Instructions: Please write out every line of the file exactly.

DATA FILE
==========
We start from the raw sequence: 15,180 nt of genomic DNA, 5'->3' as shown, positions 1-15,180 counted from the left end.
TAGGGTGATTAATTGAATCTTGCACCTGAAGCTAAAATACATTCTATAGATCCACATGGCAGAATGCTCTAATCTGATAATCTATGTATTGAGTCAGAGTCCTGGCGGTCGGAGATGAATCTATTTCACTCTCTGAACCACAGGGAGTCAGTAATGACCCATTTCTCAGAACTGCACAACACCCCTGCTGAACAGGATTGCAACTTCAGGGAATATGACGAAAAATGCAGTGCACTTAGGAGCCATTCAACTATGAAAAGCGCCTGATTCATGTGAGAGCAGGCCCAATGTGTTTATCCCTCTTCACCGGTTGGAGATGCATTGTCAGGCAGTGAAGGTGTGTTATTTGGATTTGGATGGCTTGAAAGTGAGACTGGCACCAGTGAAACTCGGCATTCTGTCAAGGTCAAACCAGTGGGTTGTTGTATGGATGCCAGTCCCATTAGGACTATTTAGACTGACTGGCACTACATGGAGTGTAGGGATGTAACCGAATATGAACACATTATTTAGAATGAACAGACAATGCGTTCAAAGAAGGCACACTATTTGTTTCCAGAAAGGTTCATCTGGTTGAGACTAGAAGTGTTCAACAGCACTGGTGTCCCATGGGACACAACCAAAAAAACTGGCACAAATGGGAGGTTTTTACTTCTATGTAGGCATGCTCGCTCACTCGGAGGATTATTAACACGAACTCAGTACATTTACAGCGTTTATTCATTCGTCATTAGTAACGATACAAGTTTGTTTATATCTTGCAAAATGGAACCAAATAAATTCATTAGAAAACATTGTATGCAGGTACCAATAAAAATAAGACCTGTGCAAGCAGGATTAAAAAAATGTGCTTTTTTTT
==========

We start from the raw sequence: 15,180 nt of genomic DNA, 5'->3' as shown, positions 1-15,180 counted from the left end.
TAGGGTGATTAATTGAATCTTGCACCTGAAGCTAAAATACATTCTATAGATCCACATGGCAGAATGCTCTAATCTGATAATCTATGTATTGAGTCAGAGTCCTGGCGGTCGGAGATGAATCTATTTCACTCTCTGAACCACAGGGAGTCAGTAATGACCCATTTCTCAGAACTGCACAACACCCCTGCTGAACAGGATTGCAACTTCAGGGAATATGACGAAAAATGCAGTGCACTTAGGAGCCATTCAACTATGAAAAGCGCCTGATTCATGTGAGAGCAGGCCCAATGTGTTTATCCCTCTTCACCGGTTGGAGATGCATTGTCAGGCAGTGAAGGTGTGTTATTTGGATTTGGATGGCTTGAAAGTGAGACTGGCACCAGTGAAACTCGGCATTCTGTCAAGGTCAAACCAGTGGGTTGTTGTATGGATGCCAGTCCCATTAGGACTATTTAGACTGACTGGCACTACATGGAGTGTAGGGATGTAACCGAATATGAACACATTATTTAGAATGAACAGACAATGCGTTCAAAGAAGGCACACTATTTGTTTCCAGAAAGGTTCATCTGGTTGAGACTAGAAGTGTTCAACAGCACTGGTGTCCCATGGGACACAACCAAAAAAACTGGCACAAATGGGAGGTTTTTACTTCTATGTAGGCATGCTCGCTCACTCGGAGGATTATTAACACGAACTCAGTACATTTACAGCGTTTATTCATTCGTCATTAGTAACGATACAAGTTTGTTTATATCTTGCAAAATGGAACCAAATAAATTCATTAGAAAACATTGTATGCAGGTACCAATAAAAATAAGACCTGTGCAAGCAGGATTAAAAAAATGTGCTTTTTTTT